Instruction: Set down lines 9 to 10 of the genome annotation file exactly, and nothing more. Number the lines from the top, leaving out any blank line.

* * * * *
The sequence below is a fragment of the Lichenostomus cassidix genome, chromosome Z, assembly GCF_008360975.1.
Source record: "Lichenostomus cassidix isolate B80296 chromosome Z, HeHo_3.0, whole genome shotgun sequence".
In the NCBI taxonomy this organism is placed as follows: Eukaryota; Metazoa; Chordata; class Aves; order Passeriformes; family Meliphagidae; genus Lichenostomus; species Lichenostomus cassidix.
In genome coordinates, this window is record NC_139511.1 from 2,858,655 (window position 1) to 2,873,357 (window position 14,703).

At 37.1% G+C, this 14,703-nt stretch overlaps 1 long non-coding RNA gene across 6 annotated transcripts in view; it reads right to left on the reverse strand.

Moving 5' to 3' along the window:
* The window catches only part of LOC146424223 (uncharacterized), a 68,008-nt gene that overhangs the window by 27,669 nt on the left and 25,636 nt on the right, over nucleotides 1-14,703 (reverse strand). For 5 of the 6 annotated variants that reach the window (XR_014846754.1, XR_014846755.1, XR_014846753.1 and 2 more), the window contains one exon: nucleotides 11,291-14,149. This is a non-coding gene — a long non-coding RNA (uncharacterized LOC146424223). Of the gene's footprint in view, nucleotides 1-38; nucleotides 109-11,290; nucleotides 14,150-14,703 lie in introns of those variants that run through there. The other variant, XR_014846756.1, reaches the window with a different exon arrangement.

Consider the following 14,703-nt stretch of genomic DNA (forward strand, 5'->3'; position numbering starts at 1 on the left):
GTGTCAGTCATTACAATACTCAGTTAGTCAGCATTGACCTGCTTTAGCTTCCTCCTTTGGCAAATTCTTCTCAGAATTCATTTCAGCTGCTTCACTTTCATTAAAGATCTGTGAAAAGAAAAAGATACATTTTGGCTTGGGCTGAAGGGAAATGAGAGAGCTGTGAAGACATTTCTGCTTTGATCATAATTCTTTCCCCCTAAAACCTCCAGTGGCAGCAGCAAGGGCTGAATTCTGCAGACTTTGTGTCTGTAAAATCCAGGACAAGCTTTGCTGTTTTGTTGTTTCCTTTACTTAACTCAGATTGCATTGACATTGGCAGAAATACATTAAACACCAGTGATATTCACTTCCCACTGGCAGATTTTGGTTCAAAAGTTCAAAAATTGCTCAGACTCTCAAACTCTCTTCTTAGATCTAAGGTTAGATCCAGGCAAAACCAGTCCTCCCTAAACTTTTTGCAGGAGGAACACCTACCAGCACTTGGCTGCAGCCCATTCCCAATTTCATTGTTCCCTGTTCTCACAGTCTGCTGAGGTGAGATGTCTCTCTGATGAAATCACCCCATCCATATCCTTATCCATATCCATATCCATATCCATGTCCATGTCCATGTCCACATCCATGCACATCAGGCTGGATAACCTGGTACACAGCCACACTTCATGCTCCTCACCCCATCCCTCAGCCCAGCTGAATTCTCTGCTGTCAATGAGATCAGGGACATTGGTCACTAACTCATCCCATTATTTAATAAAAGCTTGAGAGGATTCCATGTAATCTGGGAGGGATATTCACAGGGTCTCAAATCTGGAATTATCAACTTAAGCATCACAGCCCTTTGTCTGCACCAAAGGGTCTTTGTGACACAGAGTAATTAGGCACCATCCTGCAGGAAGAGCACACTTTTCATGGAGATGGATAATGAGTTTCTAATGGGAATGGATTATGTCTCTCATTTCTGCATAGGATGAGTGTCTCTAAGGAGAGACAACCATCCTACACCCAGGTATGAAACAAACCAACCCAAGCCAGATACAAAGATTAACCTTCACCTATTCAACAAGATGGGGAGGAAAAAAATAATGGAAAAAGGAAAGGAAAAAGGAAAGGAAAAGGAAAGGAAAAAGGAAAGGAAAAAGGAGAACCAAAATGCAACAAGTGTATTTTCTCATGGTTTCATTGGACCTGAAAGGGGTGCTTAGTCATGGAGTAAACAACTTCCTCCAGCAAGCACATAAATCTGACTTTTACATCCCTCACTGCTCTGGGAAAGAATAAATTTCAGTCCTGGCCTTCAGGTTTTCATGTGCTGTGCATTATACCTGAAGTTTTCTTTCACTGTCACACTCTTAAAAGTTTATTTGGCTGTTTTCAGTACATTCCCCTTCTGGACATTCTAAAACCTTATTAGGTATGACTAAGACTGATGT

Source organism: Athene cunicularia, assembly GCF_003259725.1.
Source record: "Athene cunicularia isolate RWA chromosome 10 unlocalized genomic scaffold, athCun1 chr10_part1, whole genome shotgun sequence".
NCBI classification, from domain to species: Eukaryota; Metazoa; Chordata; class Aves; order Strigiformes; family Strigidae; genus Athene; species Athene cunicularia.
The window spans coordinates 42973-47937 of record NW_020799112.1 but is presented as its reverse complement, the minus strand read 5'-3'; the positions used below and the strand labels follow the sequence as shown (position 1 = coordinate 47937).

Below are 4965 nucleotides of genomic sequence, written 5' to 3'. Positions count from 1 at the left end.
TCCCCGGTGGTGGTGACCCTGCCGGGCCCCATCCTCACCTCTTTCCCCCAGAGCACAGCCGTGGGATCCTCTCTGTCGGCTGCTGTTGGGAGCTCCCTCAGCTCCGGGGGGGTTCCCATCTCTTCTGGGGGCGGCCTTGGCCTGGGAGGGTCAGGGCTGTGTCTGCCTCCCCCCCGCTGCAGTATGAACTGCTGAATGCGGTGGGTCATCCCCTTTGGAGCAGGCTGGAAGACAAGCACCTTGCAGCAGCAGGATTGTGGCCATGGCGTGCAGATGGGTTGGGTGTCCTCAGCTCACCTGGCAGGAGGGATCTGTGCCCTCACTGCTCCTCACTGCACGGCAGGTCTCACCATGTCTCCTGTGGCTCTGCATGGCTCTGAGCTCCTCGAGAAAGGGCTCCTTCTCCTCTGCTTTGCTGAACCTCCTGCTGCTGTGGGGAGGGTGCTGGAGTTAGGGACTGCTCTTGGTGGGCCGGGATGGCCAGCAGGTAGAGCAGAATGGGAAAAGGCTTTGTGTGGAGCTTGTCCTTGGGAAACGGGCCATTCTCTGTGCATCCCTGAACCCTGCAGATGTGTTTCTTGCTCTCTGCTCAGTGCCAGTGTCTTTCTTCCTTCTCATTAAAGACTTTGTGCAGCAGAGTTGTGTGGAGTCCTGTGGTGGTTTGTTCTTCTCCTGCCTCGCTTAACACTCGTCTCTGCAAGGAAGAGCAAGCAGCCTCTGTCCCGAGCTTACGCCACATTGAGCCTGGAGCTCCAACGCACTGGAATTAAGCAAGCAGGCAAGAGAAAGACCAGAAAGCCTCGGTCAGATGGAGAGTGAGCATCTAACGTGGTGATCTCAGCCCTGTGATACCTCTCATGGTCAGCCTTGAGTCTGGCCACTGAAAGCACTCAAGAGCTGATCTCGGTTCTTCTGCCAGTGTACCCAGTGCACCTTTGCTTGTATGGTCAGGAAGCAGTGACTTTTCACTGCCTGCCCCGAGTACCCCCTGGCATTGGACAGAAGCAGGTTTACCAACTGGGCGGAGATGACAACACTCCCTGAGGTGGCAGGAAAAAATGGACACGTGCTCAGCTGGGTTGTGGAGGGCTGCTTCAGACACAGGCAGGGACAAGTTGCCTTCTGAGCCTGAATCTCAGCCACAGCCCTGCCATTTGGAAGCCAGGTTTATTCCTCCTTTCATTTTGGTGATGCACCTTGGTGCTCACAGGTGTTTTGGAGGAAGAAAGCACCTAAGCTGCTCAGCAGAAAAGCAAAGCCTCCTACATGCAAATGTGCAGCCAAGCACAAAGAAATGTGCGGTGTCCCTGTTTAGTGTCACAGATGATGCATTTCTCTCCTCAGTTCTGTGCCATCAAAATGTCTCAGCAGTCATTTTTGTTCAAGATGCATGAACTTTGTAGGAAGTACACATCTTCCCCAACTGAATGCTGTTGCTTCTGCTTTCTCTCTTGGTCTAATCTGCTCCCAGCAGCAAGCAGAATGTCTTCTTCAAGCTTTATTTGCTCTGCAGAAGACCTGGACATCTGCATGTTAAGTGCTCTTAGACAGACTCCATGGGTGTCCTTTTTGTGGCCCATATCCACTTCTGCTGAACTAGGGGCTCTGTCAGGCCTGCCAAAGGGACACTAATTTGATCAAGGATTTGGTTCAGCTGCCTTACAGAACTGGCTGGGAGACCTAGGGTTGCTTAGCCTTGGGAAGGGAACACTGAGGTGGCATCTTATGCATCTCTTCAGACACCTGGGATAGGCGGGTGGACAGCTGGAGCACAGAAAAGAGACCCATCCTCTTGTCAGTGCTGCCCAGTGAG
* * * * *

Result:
GTGTCAGTCATTACAATACTCAGTTAGTCAGCATTGACCTGCTTTAGCTTCCTCCTTTGGCAAATTCTTCTCAGAATTCATTTCAGCTGCTTCACTTTCATTAAAGATCTGTGAAAAGAAAAAGATACATTTTGGCTTGGGCTGAAGGGAAATGAGAGAGCTGTGAAGACATTTCTGCTTTGATCATAATTCTTTCCCCCTAAAACCTCCAGTGGCAGCAGCAAGGGCTGAATTCTGCAGACTTTGTGTCTGTAAAATCCAGGACAAGCTTTGCTGTTTTGTTGTTTCCTTTACTTAACTCAGATTGCATTGACATTGGCAGAAATACATTAAACACCAGTGATATTCACTTCCCACTGGCAGATTTTGGTTCAAAAGTTCAAAAATTGCTCAGACTCTCAAACTCTCTTCTTAGATCTAAGGTTAGATCCAGGCAAAACCAGTCCTCCCTAAACTTTTTGCAGGAGGAACACCTACCAGCACTTGGCTGCAGCCCATTCCCAATTTCATTGTTCCCTGTTCTCACAGTCTGCTGAGGTGAGATGTCTCTCTGATGAAATCACCCCATCCATATCCTTATCCATATCCATATCCATATCCATGTCCATGTCCATGTCCACATCCATGCACATCAGGCTGGATAACCTGGTACACAGCCACACTTCATGCTCCTCACCCCATCCCTCAGCCCAGCTGAATTCTCTGCTGTCAATGAGATCAGGGACATTGGTCACTAACTCATCCCATTATTTAATAAAAGCTTGAGAGGATTCCATGTAATCTGGGAGGGATATTCACAGGGTCTCAAATCTGGAATTATCAACTTAAGCATCACAGCCCTTTGTCTGCACCAAAGGGTCTTTGTGACACAGAGTAATTAGGCACCATCCTGCAGGAAGAGCACACTTTTCATGGAGATGGATAATGAGTTTCTAATGGGAATGGATTATGTCTCTCATTTCTGCATAGGATGAGTGTCTCTAAGGAGAGACAACCATCCTACACCCAGGTATGAAACAAACCAACCCAAGCCAGATACAAAGATTAACCTTCACCTATTCAACAAGATGGGGAGGAAAAAAATAATGGAAAAAGGAAAGGAAAAAGGAAAGGAAAAGGAAAGGAAAAAGGAAAGGAAAAAGGAGAACCAAAATGCAACAAGTGTATTTTCTCATGGTTTCATTGGACCTGAAAGGGGTGCTTAGTCATGGAGTAAACAACTTCCTCCAGCAAGCACATAAATCTGACTTTTACATCCCTCACTGCTCTGGGAAAGAATAAATTTCAGTCCTGGCCTTCAGGTTTTCATGTGCTGTGCATTATACCTGAAGTTTTCTTTCACTGTCACACTCTTAAAAGTTTATTTGGCTGTTTTCAGTACATTCCCCTTCTGGACATTCTAAAACCTTATTAGGTATGACTAAGACTGATGT

Source organism: Athene cunicularia, assembly GCF_003259725.1.